The Copy Of Your Credit Report - How To Read It

How to Read Your Credit Report

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If knowing how to read your credit report isn't all that high on your list of priorities, you may want to rethink that. Since your personal credit report represents the standard by which all banks, lending institutions and other financial entities measure your overall credit worthiness — or in the simplest terms, your ability to pay back loans — understanding your personal credit report is crucial.

Your personal credit report is broken down into six (6) main sections:

  1. Personal information – This area lists all available information about you, including your date of birth, where you currently live and past addresses — plus other personal details, such as your current employer. There is also a sub-section for consumer statements. Consumer statements can be included in your credit report, and they represent your chance to explain a particular credit discrepancy, problem or issue. If you choose to add a consumer statement to your credit report, you can do so by contacting any of the three major U.S. credit bureaus directly — TransUnion, Experian and Equifax.

  2. (Credit) Account summary – This is an at-a-glance summary of your entire account history, and it shows active/open and inactive/closed accounts in your name, as per the three main credit bureaus. NOTE: The public records section is usually marked "0" (for zero) unless you have ever declared bankruptcy, had a home foreclosure or had anything in your credit report information history that has become a matter of public record.

  3. Personal payment history – This section details your payment history for all credit accounts. You'll see mortgages, or real estate accounts, installment and revolving credit accounts (such as credit cards), accounts in collection and any other accounts in your name — all as they relate to each of the three credit bureaus.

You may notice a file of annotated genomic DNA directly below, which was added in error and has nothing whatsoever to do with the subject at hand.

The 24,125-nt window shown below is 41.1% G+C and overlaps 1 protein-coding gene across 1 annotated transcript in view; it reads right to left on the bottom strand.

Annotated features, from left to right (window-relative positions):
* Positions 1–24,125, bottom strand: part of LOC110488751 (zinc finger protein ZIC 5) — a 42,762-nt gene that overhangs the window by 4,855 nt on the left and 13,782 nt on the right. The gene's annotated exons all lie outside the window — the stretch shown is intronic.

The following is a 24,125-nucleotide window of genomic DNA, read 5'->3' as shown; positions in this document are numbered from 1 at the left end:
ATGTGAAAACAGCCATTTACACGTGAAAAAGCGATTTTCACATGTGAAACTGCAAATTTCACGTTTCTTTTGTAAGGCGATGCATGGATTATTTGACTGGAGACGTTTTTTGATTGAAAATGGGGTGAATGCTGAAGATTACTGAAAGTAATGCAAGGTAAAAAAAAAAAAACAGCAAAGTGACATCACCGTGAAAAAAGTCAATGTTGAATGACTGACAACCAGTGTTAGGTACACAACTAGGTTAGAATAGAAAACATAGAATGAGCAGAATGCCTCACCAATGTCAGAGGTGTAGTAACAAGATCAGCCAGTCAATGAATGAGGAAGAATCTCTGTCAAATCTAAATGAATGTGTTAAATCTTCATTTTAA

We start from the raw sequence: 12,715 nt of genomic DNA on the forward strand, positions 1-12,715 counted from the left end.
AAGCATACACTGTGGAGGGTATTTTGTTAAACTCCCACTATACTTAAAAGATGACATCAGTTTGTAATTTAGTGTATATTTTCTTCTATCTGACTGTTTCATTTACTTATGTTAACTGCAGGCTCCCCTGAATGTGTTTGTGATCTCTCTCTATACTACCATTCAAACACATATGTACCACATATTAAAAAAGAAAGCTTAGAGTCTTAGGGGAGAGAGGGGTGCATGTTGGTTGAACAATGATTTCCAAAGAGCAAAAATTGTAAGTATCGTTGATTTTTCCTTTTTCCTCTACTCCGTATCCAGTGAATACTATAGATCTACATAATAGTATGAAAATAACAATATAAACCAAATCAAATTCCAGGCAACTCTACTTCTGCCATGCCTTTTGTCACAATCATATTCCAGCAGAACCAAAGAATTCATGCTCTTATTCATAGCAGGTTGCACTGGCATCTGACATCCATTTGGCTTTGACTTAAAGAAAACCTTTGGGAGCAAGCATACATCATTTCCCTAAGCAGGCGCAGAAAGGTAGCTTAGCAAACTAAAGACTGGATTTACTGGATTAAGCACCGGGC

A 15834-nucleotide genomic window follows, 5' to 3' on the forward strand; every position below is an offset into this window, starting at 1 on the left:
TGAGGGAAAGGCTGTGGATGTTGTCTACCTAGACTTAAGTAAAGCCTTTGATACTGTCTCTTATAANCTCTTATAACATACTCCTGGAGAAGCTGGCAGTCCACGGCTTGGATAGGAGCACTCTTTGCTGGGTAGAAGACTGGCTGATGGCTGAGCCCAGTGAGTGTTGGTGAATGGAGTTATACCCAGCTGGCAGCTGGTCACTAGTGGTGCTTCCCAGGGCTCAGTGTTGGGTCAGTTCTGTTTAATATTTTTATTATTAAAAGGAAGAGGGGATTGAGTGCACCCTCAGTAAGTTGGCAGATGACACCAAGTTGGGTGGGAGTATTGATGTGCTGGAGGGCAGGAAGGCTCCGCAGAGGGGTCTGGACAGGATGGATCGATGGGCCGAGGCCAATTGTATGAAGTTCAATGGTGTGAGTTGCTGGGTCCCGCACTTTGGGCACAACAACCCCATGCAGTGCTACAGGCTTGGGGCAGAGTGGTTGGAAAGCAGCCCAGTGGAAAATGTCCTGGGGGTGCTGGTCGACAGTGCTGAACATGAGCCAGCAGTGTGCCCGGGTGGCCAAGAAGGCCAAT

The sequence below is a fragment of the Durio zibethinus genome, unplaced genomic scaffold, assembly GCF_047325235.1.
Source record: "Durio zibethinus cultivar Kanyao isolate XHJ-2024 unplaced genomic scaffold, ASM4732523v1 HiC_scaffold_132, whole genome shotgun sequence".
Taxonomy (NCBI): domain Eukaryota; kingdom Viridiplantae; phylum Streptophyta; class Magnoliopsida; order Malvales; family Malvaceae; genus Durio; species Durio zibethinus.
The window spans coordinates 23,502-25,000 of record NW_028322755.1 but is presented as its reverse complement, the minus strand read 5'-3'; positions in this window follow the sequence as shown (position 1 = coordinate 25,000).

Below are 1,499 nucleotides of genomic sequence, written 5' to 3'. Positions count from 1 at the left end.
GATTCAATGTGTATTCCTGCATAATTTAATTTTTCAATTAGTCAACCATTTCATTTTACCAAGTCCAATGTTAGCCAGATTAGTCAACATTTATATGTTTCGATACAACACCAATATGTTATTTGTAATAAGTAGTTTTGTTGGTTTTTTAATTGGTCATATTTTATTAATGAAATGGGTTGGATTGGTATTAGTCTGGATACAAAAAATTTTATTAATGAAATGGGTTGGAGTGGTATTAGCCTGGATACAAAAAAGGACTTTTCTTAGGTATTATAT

4. Public information – Like the public records notation in your account summary, this section provides specifics on anything in your overall credit report information that is a matter of official public record — such as bankruptcies, tax liens, foreclosures and any other legal actions relating to your personal credit.

  5. Inquiries – This area lists businesses and agencies that have inquired about your credit during the last two years. For instance, when you apply for credit, the lender will submit an "inquiry" to each of the credit bureaus about your overall credit history.

  6. Creditor contacts – Here you'll find contact information — such as mailing address, phone number or website address — for all of your current creditors.

How often do I need to check my credit report?

The biggest problem many consumers seem to have is ignoring their credit report altogether — only paying attention when they are turned down for a loan or they find they have difficulty getting a mortgage. For that reason, you should check your credit on a regular basis. And there has never been more information available to do just that — check your credit regularly — than right now. Not only is it your legal right to request a copy of your credit report at any time — either through the mail or via an online credit report — there are also a variety of services that offer credit report monitoring. Such services automatically alert you to any changes in your credit report, and then it's up to you to investigate the specific issue, problem or discrepancy.

Will my credit scores vary by individual credit bureau?

The simple answer is "yes." Your credit scores may vary only slightly, or they may vary by 100 points or more. While you're entitled by law to receive a free credit report each year from each of the three main credit bureaus, these reports do not include your scores. Plus, each report is, by nature, a single-bureau credit report, providing you with only one-third of your complete and updated credit information.

Also, if you only check your credit report once a year, you won't stay up-to-date on your credit score for 12 months, which can leave you without an effective tool for determining the best time to apply for a mortgage or car loan. Beyond that, you may not be aware of unauthorized changes to your credit report that can adversely affect your score — and provide an early sign of a risk of identity theft.

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